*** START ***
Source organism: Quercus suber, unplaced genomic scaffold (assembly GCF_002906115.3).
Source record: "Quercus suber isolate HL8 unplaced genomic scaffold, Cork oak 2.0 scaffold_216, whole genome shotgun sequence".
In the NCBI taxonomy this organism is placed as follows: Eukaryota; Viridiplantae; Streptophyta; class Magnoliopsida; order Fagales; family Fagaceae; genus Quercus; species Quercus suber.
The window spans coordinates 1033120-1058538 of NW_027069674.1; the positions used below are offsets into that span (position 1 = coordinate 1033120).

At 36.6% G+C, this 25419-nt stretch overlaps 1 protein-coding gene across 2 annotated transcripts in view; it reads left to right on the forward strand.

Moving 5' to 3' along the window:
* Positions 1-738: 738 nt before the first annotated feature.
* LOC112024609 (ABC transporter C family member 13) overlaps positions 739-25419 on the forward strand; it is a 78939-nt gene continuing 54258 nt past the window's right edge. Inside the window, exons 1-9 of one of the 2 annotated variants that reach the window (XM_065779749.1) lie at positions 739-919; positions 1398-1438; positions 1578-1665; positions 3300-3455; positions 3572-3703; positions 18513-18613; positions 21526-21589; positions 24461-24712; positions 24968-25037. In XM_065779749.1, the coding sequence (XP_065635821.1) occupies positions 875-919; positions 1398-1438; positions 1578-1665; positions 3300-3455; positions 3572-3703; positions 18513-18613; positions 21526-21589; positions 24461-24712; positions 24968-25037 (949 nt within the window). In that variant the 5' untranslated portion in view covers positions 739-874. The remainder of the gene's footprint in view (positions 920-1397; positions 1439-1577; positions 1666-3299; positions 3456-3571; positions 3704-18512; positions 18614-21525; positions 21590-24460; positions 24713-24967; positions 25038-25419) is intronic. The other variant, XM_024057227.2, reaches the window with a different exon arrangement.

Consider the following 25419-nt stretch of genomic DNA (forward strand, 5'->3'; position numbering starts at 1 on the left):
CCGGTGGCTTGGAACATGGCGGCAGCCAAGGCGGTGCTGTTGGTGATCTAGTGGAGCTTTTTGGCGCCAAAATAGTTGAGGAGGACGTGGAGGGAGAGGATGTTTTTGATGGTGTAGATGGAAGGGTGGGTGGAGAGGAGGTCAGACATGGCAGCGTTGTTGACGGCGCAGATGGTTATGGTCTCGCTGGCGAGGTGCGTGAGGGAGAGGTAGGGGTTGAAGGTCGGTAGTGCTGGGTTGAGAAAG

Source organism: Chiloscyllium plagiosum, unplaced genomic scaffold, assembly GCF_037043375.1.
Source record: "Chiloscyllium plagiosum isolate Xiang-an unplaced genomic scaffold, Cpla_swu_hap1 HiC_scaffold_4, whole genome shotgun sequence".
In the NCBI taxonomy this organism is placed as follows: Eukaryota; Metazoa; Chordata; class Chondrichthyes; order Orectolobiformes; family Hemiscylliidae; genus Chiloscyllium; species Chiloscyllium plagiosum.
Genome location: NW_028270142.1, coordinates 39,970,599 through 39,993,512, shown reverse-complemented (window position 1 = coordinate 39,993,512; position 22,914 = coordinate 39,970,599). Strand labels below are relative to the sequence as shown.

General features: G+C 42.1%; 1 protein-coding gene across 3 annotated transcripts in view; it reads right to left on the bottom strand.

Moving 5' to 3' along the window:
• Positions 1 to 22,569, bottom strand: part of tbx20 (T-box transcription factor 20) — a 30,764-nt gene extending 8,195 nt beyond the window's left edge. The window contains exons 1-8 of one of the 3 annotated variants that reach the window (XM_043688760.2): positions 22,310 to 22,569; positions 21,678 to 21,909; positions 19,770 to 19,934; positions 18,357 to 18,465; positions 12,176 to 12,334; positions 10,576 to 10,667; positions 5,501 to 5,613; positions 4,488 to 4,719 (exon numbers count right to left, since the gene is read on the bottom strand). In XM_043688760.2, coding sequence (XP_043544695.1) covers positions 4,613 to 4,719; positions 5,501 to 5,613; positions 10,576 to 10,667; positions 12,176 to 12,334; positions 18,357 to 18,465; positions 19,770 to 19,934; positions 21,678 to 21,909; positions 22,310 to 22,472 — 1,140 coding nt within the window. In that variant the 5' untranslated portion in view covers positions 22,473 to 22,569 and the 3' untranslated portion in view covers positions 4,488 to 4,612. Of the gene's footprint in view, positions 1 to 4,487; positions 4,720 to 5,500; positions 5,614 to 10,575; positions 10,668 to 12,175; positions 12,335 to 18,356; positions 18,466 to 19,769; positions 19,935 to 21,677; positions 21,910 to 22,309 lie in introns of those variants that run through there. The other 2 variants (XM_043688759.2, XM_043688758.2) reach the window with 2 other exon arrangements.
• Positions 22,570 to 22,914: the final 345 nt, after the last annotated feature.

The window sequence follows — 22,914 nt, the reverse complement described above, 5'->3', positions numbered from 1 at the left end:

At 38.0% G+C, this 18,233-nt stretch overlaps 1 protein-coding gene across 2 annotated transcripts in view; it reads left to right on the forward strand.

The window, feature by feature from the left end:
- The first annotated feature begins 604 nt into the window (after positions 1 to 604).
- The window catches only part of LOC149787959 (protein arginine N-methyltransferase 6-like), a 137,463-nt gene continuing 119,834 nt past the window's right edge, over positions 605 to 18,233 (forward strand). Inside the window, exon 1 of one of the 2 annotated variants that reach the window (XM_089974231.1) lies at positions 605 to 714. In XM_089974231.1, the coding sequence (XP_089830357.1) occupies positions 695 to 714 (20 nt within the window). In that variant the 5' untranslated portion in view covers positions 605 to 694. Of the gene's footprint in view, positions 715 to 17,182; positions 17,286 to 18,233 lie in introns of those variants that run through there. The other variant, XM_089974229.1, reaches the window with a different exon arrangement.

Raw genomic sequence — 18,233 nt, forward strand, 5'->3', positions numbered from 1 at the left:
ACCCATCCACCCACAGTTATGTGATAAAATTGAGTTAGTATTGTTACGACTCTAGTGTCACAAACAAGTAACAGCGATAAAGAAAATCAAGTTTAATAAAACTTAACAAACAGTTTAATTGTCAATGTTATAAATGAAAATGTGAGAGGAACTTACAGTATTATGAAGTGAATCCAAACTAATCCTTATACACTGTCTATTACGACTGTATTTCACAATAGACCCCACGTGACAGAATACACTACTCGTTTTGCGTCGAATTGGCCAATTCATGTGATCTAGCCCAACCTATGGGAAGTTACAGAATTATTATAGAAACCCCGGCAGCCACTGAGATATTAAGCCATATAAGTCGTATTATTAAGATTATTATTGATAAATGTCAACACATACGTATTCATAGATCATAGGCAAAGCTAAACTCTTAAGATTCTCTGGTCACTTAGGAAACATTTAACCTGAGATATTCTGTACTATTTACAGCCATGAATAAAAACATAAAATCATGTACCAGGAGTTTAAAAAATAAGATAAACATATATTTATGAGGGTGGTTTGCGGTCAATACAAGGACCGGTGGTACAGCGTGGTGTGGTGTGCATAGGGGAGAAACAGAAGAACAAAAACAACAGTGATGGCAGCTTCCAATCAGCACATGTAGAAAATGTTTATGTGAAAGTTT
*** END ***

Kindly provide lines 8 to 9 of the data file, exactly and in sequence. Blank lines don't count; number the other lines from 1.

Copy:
* LOC112024609 (ABC transporter C family member 13) overlaps positions 739-25419 on the forward strand; it is a 78939-nt gene continuing 54258 nt past the window's right edge. Inside the window, exons 1-9 of one of the 2 annotated variants that reach the window (XM_065779749.1) lie at positions 739-919; positions 1398-1438; positions 1578-1665; positions 3300-3455; positions 3572-3703; positions 18513-18613; positions 21526-21589; positions 24461-24712; positions 24968-25037. In XM_065779749.1, the coding sequence (XP_065635821.1) occupies positions 875-919; positions 1398-1438; positions 1578-1665; positions 3300-3455; positions 3572-3703; positions 18513-18613; positions 21526-21589; positions 24461-24712; positions 24968-25037 (949 nt within the window). In that variant the 5' untranslated portion in view covers positions 739-874. The remainder of the gene's footprint in view (positions 920-1397; positions 1439-1577; positions 1666-3299; positions 3456-3571; positions 3704-18512; positions 18614-21525; positions 21590-24460; positions 24713-24967; positions 25038-25419) is intronic. The other variant, XM_024057227.2, reaches the window with a different exon arrangement.

Consider the following 25419-nt stretch of genomic DNA (forward strand, 5'->3'; position numbering starts at 1 on the left):